One might have expected that the recent Scottish National Party conference would have seen an aggressive advocacy of the policies that have brought it close to forming the first government in the newly devolved Scottish parliament next year. But no. The SNP was more concerned that its policies were not too closely examined, at least not by voters.
Since the successful referendum to establish a Scottish parliament last year, the SNP have been on a roll. Opinion polls show that it is likely to dominate the new parliament, or at least be in a position to form a coalition government, with SNP leader Alex Salmond as a likely First Minister.
Particularly in working class areas, the SNP has benefited from a growing hostility to the Labour government. In a recent local government by-election in Possil, Glasgow, Labour held the seat by only 34 votes. There was a 39.6 percent swing away from Labour, with the SNP vote increasing by 26 percent. In North Lanarkshire, where Labour's plans to sell off council services are threatening 1,000 jobs, there was a 36 percent swing to the SNP.
The possibility of an SNP government in Edinburgh has provoked concern in business circles. Would it raise taxes to pay for its promises of social reform? Would its plans for Scotland to secede from the United Kingdom create new barriers to finance and trade? The Blair Labour government appointed two new ministers--Gus MacDonald and Helen Liddel--to the Scottish Office charged with exploiting these concerns.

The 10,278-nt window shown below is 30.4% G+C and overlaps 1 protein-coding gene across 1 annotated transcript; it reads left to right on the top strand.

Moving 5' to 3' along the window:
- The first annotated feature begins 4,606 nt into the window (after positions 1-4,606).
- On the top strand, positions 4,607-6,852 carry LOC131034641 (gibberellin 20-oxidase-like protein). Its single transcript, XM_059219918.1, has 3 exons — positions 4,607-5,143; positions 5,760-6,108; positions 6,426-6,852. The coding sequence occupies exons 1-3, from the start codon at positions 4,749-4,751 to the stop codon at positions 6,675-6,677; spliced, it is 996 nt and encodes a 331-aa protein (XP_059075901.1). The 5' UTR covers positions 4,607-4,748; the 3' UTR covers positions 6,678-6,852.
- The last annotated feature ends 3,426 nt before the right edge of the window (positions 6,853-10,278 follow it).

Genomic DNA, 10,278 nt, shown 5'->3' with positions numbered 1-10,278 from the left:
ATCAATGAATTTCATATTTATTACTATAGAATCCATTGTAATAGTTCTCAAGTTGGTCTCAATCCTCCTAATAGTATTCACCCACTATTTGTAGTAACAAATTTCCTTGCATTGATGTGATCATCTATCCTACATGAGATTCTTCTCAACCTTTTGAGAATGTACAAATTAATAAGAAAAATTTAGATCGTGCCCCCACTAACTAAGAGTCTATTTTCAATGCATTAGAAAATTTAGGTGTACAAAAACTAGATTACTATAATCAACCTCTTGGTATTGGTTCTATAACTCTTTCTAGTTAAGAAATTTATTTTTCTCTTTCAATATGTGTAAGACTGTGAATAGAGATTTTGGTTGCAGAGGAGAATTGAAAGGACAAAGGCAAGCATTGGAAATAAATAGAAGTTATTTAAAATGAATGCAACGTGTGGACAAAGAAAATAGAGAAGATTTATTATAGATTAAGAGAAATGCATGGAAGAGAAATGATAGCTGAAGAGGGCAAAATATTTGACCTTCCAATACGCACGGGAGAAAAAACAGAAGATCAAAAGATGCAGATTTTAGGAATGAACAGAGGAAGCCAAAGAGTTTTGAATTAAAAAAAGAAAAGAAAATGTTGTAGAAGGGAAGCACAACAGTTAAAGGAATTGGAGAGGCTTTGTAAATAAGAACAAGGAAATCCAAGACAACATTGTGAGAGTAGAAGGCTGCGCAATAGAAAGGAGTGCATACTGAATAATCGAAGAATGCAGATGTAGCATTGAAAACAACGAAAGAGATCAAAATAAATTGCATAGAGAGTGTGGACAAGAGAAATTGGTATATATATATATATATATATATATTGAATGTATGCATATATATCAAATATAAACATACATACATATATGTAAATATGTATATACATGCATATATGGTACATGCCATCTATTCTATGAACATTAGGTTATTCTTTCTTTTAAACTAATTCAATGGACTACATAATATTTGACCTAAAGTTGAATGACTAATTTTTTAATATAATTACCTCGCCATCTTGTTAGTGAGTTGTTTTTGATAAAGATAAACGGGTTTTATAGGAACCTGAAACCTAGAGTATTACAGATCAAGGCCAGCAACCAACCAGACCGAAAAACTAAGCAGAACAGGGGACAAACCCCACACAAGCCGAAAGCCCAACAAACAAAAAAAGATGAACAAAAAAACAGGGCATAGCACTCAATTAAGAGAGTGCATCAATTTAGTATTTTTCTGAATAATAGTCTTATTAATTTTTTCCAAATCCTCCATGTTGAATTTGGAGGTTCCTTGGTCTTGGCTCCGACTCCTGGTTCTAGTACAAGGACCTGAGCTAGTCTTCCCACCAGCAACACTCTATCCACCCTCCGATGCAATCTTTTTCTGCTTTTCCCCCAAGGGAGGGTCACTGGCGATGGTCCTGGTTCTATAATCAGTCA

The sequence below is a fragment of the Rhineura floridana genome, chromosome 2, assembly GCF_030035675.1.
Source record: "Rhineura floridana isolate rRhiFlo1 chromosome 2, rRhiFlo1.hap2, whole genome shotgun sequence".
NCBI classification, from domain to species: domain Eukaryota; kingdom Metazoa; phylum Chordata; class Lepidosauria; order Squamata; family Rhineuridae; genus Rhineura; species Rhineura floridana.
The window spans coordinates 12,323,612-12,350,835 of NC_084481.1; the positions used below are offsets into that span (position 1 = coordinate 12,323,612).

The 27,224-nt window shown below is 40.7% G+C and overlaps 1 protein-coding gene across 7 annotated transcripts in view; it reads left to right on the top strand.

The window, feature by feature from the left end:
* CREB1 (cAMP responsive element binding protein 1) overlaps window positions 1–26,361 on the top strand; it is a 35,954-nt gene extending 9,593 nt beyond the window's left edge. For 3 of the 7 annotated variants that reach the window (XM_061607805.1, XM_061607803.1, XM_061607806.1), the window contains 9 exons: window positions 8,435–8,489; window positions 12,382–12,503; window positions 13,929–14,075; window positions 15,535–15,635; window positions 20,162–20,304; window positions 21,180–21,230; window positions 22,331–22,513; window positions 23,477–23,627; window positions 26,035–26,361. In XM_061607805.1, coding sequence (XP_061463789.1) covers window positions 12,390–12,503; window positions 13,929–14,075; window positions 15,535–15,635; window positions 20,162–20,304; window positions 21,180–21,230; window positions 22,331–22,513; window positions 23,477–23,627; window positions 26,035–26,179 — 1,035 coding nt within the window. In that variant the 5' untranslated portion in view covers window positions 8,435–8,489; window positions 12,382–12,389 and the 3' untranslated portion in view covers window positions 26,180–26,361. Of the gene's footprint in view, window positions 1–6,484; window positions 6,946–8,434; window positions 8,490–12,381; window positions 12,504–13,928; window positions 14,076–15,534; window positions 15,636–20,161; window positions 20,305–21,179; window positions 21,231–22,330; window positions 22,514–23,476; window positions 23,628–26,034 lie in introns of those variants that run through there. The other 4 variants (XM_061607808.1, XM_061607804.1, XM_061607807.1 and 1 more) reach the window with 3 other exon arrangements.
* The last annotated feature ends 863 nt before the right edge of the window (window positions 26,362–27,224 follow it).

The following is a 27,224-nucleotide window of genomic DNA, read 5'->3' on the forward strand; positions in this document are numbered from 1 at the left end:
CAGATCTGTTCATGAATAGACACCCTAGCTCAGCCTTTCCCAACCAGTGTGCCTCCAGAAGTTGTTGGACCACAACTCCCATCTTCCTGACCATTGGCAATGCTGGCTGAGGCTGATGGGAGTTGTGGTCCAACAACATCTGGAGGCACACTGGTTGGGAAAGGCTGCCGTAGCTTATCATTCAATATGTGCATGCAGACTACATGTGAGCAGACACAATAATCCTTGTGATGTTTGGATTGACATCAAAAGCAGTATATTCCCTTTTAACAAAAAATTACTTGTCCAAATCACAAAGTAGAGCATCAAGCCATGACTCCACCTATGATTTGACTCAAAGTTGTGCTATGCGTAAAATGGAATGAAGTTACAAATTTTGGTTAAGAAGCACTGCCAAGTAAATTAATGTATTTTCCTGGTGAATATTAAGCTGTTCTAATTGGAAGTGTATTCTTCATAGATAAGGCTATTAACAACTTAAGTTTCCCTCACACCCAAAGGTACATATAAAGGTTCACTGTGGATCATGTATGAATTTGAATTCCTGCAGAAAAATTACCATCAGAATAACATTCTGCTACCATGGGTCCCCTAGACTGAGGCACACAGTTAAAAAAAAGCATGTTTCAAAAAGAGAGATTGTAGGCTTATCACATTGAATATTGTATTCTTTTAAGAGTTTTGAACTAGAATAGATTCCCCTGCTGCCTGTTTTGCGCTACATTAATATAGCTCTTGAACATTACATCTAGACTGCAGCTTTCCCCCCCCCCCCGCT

Labour Chancellor Gordon Brown used the occasion of the SNP conference to argue against Scottish Independence from the standpoint of the requirements of capital. 'The issue now, ' he said, 'is whether, having secured Home Rule, the well-being of Scotland is best advanced by withdrawing from the UK altogether.' Pointing to the high degree of economic integration within the UK, and the political structures required to organise the global economy, he continued, 'Modern economic interdependence means that decisions affecting prosperity will be made locally, nationally and internationally.'
Newspaper editorials and comment were written along the same lines. Murray Ritchie in the Glasgow Herald said that the SNP must make clear that independence would not impinge on the free flow of capital or damage economic ties with the rest of Britain. 'Scots could have it both ways, independence and that comfortable feeling that not much has changed, in our daily British lives. The British Isles would not sink into the seabed and there would still be economic union with England, free movement of goods, capital, and labour and an open border.... Only the political union would vanish.'
SNP leader Alex Salmond used the conference to show his business supporters like Railtrack, Tesco, Scottish Gas, and British Telecom that the party could be trusted to serve the interests of the major corporations. In contrast to years of demagoguery against 'English rule', he said the SNP has no intention of isolating Scottish-based business from the rest of Britain. 'Self-government is about responsibility and self-respect and out of the process will come new and better relations with our friends south of the border.... This party doesn't blame the English or anyone else for the state of Scotland.'